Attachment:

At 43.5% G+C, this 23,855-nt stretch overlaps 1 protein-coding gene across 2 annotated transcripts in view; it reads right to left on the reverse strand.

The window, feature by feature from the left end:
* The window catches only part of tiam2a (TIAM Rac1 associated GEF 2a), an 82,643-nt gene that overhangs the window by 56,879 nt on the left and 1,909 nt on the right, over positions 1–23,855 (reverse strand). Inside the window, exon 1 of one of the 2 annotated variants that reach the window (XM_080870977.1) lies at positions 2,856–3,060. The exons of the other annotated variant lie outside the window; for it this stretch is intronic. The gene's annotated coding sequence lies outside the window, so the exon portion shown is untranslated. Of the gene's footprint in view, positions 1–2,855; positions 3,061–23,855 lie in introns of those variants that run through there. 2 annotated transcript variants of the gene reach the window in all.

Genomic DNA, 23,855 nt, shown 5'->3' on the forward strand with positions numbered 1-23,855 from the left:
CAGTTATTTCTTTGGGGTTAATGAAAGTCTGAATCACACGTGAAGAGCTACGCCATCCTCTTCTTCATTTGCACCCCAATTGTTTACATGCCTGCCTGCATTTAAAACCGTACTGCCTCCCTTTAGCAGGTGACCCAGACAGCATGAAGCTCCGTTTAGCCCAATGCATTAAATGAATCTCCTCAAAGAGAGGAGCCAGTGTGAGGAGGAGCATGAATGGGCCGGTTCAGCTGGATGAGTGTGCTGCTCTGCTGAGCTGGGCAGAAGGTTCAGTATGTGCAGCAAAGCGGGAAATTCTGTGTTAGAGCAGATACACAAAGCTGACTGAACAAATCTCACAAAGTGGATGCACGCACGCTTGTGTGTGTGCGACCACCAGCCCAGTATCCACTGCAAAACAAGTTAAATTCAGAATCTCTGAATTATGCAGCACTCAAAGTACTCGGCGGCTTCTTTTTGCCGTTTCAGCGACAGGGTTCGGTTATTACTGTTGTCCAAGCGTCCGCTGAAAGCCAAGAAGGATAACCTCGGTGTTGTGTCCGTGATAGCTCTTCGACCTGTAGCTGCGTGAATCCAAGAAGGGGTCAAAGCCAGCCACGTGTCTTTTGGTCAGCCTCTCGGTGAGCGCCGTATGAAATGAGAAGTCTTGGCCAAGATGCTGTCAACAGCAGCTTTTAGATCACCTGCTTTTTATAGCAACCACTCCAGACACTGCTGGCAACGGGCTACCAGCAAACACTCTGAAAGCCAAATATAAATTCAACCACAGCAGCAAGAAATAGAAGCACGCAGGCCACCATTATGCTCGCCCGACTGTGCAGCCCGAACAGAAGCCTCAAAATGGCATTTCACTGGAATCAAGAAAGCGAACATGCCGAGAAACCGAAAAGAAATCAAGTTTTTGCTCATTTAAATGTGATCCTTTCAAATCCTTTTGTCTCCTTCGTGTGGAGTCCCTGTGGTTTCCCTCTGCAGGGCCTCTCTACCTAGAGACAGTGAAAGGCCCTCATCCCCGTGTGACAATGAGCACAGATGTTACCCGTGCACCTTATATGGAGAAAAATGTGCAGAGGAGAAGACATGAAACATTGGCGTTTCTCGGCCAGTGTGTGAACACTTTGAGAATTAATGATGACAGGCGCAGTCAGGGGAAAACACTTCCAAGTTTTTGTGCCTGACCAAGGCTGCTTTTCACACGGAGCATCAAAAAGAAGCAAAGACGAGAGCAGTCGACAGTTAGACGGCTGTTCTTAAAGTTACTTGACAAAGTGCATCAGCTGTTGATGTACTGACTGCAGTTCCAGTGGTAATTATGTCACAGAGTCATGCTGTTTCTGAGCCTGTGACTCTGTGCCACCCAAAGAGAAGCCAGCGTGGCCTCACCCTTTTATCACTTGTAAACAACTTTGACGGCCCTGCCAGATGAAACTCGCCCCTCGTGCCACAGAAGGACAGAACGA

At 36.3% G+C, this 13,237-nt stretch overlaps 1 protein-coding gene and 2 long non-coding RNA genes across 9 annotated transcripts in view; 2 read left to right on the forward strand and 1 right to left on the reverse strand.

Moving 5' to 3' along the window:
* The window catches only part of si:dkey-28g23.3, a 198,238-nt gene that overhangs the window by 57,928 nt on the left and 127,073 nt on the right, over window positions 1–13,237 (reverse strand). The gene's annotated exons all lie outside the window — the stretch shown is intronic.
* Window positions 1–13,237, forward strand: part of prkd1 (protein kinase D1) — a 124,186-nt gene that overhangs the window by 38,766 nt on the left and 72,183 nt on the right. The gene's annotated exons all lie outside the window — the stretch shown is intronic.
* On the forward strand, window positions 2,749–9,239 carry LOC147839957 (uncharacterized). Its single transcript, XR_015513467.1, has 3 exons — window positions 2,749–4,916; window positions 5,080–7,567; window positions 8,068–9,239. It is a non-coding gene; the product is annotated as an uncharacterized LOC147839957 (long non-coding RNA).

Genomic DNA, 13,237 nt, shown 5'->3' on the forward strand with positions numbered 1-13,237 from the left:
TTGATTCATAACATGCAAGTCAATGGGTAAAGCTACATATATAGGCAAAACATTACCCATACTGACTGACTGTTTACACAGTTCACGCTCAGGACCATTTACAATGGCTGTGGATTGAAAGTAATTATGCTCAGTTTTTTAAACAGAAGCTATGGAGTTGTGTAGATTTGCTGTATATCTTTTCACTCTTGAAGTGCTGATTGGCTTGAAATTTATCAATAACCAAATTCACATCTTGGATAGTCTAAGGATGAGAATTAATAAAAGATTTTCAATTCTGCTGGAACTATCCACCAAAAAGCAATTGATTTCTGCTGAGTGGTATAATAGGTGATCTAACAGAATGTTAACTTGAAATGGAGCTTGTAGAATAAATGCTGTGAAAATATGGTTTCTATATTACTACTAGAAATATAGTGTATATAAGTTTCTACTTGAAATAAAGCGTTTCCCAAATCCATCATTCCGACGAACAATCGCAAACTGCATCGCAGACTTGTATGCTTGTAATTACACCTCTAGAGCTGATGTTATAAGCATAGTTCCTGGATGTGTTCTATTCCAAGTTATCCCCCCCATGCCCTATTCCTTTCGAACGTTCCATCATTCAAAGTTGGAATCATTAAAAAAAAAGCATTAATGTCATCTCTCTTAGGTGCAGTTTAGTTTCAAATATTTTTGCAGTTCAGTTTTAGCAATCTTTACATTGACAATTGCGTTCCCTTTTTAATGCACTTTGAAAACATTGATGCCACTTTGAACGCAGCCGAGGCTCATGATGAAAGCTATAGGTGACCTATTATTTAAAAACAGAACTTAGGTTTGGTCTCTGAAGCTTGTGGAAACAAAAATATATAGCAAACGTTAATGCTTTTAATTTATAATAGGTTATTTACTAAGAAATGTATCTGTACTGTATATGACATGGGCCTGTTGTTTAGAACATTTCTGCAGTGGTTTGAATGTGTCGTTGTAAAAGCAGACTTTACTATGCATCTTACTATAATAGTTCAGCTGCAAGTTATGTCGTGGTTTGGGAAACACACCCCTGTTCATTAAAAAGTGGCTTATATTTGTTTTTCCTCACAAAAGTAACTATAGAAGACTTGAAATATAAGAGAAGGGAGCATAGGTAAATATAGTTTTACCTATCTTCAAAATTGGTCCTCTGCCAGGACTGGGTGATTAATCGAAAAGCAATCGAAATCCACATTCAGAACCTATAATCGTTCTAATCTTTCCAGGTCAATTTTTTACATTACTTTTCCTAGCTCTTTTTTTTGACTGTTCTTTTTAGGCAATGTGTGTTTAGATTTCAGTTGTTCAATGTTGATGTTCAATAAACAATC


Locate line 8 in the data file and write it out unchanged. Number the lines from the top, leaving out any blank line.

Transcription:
* The window catches only part of si:dkey-28g23.3, a 198,238-nt gene that overhangs the window by 57,928 nt on the left and 127,073 nt on the right, over window positions 1–13,237 (reverse strand). The gene's annotated exons all lie outside the window — the stretch shown is intronic.